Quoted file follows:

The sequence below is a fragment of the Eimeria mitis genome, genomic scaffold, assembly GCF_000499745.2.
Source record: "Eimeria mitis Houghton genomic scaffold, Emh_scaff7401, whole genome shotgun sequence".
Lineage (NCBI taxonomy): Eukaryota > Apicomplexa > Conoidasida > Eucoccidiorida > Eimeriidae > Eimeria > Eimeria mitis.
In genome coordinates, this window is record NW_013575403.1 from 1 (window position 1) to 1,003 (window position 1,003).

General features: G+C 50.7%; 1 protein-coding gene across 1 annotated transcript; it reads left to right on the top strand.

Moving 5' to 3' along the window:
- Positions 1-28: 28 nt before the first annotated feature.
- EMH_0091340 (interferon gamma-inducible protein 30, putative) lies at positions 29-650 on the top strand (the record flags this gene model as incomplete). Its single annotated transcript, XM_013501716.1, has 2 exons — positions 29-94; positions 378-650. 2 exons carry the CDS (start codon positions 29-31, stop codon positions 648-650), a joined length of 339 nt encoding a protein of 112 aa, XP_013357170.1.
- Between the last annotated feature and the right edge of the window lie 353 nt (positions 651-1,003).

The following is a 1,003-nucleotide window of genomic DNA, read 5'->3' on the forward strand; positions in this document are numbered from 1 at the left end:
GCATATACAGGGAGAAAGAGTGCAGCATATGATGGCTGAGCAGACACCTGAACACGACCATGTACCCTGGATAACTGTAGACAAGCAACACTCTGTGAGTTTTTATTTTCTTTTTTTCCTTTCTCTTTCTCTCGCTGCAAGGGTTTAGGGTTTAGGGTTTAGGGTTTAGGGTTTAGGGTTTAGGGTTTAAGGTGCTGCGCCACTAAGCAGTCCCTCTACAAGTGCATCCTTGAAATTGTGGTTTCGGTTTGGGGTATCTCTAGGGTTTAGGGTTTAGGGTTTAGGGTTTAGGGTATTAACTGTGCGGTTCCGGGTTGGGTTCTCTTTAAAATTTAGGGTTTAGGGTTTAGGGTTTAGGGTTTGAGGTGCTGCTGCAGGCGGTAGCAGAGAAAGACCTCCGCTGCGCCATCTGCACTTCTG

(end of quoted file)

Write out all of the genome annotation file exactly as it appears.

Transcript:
The sequence below is a fragment of the Eimeria mitis genome, genomic scaffold, assembly GCF_000499745.2.
Source record: "Eimeria mitis Houghton genomic scaffold, Emh_scaff7401, whole genome shotgun sequence".
Lineage (NCBI taxonomy): Eukaryota > Apicomplexa > Conoidasida > Eucoccidiorida > Eimeriidae > Eimeria > Eimeria mitis.
In genome coordinates, this window is record NW_013575403.1 from 1 (window position 1) to 1,003 (window position 1,003).

General features: G+C 50.7%; 1 protein-coding gene across 1 annotated transcript; it reads left to right on the top strand.

Moving 5' to 3' along the window:
- Positions 1-28: 28 nt before the first annotated feature.
- EMH_0091340 (interferon gamma-inducible protein 30, putative) lies at positions 29-650 on the top strand (the record flags this gene model as incomplete). Its single annotated transcript, XM_013501716.1, has 2 exons — positions 29-94; positions 378-650. 2 exons carry the CDS (start codon positions 29-31, stop codon positions 648-650), a joined length of 339 nt encoding a protein of 112 aa, XP_013357170.1.
- Between the last annotated feature and the right edge of the window lie 353 nt (positions 651-1,003).

The following is a 1,003-nucleotide window of genomic DNA, read 5'->3' on the forward strand; positions in this document are numbered from 1 at the left end:
GCATATACAGGGAGAAAGAGTGCAGCATATGATGGCTGAGCAGACACCTGAACACGACCATGTACCCTGGATAACTGTAGACAAGCAACACTCTGTGAGTTTTTATTTTCTTTTTTTCCTTTCTCTTTCTCTCGCTGCAAGGGTTTAGGGTTTAGGGTTTAGGGTTTAGGGTTTAGGGTTTAGGGTTTAAGGTGCTGCGCCACTAAGCAGTCCCTCTACAAGTGCATCCTTGAAATTGTGGTTTCGGTTTGGGGTATCTCTAGGGTTTAGGGTTTAGGGTTTAGGGTTTAGGGTATTAACTGTGCGGTTCCGGGTTGGGTTCTCTTTAAAATTTAGGGTTTAGGGTTTAGGGTTTAGGGTTTGAGGTGCTGCTGCAGGCGGTAGCAGAGAAAGACCTCCGCTGCGCCATCTGCACTTCTG